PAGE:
A procedure is presented for screening foods for radionuclide contamination. It was developed by the U.S. Food and Drug Administration (U.S. FDA) to be an option for augmenting analytical capability following a major radiological contamination event involving beta- or alpha-emitting radionuclides. The expected application of this procedure would be during late-phase monitoring, after initial monitoring suggests an area is contamination-free or levels are negligible but additional confirming data are desired. When food is taken from multiple samples and a composite analytical portion is prepared and analyzed using a quantitative method, it is possible to show that radionuclide activity levels are below a regulatory limit for a number of samples simultaneously. Although radionuclide activity levels are not obtained for individual samples, the number of samples that can be processed can be increased dramatically. In application, a limited number of selected samples would be analyzed using the usual unmodified quantitative method while the screening method would be used to provide supporting information for bulk quantities of samples. The procedure involves combining equal-mass portions from a number (n) of food samples to make a composite analytical portion, which is then analyzed using a quantitative method. Instead of comparing results with the regulatory limit, they are compared with a screening level equal to 1/n of the regulatory limit. If the observed activity concentration for the composite analytical portion is below the screening level, then the radionuclide levels are below the regulatory limit for all samples represented by it. Screening throughput will therefore depend on n. For n = 2, 3, etc., sample throughput will double, triple, etc., respectively. The maximum number of samples that may be combined is subject to limitations such as those associated with sample nonhomogeneity, detection capability, and the need to be able to discern abnormal radioactivity from that typical for a potentially-affected area.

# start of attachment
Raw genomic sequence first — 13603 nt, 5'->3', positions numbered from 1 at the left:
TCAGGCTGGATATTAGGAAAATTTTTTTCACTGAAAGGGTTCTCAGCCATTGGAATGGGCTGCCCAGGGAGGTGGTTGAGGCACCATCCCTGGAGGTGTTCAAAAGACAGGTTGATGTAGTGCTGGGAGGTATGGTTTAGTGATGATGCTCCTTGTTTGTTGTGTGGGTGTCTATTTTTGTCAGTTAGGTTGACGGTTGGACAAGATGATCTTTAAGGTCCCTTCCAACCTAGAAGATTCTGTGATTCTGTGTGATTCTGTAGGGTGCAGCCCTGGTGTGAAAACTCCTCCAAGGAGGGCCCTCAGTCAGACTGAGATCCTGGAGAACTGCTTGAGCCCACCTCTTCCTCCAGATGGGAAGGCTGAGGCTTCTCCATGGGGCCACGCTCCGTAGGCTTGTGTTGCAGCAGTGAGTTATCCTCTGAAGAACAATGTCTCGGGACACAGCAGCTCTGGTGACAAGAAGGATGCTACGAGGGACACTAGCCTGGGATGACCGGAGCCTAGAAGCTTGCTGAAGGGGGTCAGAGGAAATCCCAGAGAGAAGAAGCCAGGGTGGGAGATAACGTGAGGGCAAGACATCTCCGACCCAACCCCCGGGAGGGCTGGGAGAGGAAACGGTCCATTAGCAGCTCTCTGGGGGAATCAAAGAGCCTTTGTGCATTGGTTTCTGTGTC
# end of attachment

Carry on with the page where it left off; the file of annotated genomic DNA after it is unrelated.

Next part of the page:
This paper shows how composited food samples can be analyzed to indicate when groups of samples are below regulatory levels and thereby effectively screen the group of samples for radionuclide contamination and increase sample analysis capacity.
* Division of Bioanalytical Chemistry, Office of Regulatory Science, Center for Food Safety and Applied Nutrition, U.S. Food and Drug Administration, 5100 Paint Branch Parkway, College Park, MD 20740.
The author declares no conflict of interest.
William Cunningham is a research chemist and regulatory review scientist in the Food and Drug Administration, Center for Food Safety and Applied Nutrition, College Park, Maryland. He performs research in food safety and food defense program areas and is involved in all activities associated with radionuclide in food contamination. As such, he represents the agency in Federal radiological emergency response planning. His email is firstname.lastname@example.org.
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